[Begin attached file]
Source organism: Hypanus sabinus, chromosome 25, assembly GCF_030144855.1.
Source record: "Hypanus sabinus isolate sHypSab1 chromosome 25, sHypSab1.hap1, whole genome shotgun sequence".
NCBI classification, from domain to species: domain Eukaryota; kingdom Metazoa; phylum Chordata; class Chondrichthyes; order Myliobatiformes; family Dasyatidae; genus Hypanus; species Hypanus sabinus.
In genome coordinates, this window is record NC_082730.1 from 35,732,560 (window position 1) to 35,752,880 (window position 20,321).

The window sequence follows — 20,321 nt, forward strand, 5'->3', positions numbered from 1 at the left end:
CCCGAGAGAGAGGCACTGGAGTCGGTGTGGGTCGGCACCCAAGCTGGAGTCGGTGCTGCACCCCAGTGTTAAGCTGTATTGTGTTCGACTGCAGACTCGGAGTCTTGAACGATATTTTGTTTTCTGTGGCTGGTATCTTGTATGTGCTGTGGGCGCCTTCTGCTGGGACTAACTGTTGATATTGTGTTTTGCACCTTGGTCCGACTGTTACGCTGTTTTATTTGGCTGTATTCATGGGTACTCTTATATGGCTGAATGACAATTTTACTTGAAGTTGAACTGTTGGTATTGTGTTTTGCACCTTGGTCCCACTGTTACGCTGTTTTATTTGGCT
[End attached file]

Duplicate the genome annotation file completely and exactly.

Source organism: Hypanus sabinus, chromosome 25, assembly GCF_030144855.1.
Source record: "Hypanus sabinus isolate sHypSab1 chromosome 25, sHypSab1.hap1, whole genome shotgun sequence".
NCBI classification, from domain to species: domain Eukaryota; kingdom Metazoa; phylum Chordata; class Chondrichthyes; order Myliobatiformes; family Dasyatidae; genus Hypanus; species Hypanus sabinus.
In genome coordinates, this window is record NC_082730.1 from 35,732,560 (window position 1) to 35,752,880 (window position 20,321).

The window sequence follows — 20,321 nt, forward strand, 5'->3', positions numbered from 1 at the left end:
CCCGAGAGAGAGGCACTGGAGTCGGTGTGGGTCGGCACCCAAGCTGGAGTCGGTGCTGCACCCCAGTGTTAAGCTGTATTGTGTTCGACTGCAGACTCGGAGTCTTGAACGATATTTTGTTTTCTGTGGCTGGTATCTTGTATGTGCTGTGGGCGCCTTCTGCTGGGACTAACTGTTGATATTGTGTTTTGCACCTTGGTCCGACTGTTACGCTGTTTTATTTGGCTGTATTCATGGGTACTCTTATATGGCTGAATGACAATTTTACTTGAAGTTGAACTGTTGGTATTGTGTTTTGCACCTTGGTCCCACTGTTACGCTGTTTTATTTGGCT